Reputational risk and Australia’s top organisations

  • A recent survey by Norton Rose Fulbright highlights what reputational risk means for business leaders and their companies across Australia.
  • In order to manage reputational risk effectively, an open dialogue between board members and the executive team, general counsel and risk managers is necessary. 
  • The survey shows only a minority of organisations has quantified risks related to reputation.

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Reputation matters. There is no exact formula to quantify its value, yet damage to reputation is immediately noticeable, and long-lasting.

The challenge of managing complex, multifaceted reputational risk is compounded by the fast-moving nature of our digital age. Social media enhances the speed at which news travels, is commented upon, and occasionally becomes viral, turning crisis management into a race against time.

Norton Rose Fulbright has surveyed business leaders across Australia in order to better understand what reputational risk means for them and their companies. The results of the research are outlined in this special report.

Risk awareness is high amongst Australian business leaders; however, views differ on the key exposures that may affect a company’s reputation, and on the potential impact of reputational damage.

The majority of respondents considered that reputational risk management was the executive team’s responsibility. However, the sources of exposure most associated with reputational damage (that is, regulatory investigations, cyber incidents, corporate governance and organisational or key person misconduct) are complex, and by nature cross-functional. An open dialogue between board members and the executive team, general counsel and risk managers is necessary in order to manage reputational risk effectively.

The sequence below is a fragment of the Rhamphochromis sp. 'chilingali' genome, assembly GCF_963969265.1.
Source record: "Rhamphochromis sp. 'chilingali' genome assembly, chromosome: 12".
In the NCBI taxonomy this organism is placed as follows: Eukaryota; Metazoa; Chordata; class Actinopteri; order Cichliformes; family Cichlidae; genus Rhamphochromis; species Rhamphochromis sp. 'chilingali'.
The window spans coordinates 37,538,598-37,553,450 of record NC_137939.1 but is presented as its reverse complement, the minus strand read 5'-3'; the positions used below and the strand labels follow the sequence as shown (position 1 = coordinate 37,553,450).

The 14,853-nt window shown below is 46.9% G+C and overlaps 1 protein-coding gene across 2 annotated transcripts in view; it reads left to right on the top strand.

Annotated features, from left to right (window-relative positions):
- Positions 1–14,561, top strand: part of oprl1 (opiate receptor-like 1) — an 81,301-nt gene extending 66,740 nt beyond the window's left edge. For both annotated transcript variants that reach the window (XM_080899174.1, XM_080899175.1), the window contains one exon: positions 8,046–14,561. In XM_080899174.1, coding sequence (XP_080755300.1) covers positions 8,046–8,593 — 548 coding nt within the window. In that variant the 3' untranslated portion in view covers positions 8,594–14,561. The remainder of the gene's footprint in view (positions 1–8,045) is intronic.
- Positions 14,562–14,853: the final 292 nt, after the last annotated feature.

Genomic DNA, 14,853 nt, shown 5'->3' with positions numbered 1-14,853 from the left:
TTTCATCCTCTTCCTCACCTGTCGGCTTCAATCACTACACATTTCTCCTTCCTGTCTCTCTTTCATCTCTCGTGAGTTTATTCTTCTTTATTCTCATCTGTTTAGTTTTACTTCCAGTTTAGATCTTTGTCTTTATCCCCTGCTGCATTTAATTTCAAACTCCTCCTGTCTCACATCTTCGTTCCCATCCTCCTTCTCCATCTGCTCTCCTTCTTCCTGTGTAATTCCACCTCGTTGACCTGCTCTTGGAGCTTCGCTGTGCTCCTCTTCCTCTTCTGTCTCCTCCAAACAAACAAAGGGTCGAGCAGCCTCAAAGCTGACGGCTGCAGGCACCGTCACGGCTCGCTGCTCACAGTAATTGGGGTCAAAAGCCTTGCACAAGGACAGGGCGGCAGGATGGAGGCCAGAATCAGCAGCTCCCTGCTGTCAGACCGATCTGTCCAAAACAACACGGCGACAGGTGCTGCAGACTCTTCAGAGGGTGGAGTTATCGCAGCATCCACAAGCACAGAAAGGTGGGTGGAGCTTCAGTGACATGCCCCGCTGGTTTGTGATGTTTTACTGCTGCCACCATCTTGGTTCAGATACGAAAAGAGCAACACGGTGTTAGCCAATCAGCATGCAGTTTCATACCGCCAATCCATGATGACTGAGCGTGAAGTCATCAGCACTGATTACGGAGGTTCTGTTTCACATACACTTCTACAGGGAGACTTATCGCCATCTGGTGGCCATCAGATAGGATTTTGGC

Most respondents indicated that their companies have implemented certain reputational risk management strategies. Some have taken a long-term, continuous improvement view and embedded regular compliance audits into organisational processes; others have relied on governance structures or on insurance for risk mitigation. But only a minority of organisations has quantified risks related to reputation and less than one third has tested policies’ resilience against risk scenarios. Supply chain risk mapping is another key area for improvement: while most companies have mapped their risks and set up mitigation strategies, supply chains have not been analysed for exposures by more than half of respondents.

Increased transparency, accountability and ethical behaviour are the trends shaping tomorrow’s business world. Several factors are driving the change: enhanced international cooperation between regulators, public scrutiny, and rapidly spreading, social media-powered news. While CEOs appeared highly concerned with social media, neither they nor other respondents were as concerned with disruptive innovation (that is, artificial intelligence, Internet of Things, augmented reality). Similarly, respondents did not appear to link flexible work and outsourcing to potential reputational damage, a view that may be contested as employment structures are reinvented and tasks increasingly delegated through global supply chains.

The foundations of an effective reputational risk management strategy are present for most companies included in this research. The next step in fostering organisational resilience is to address areas for improvement, such as supply chain risk mapping, risk quantification and regular training, in order to embed risk management into the corporate culture.

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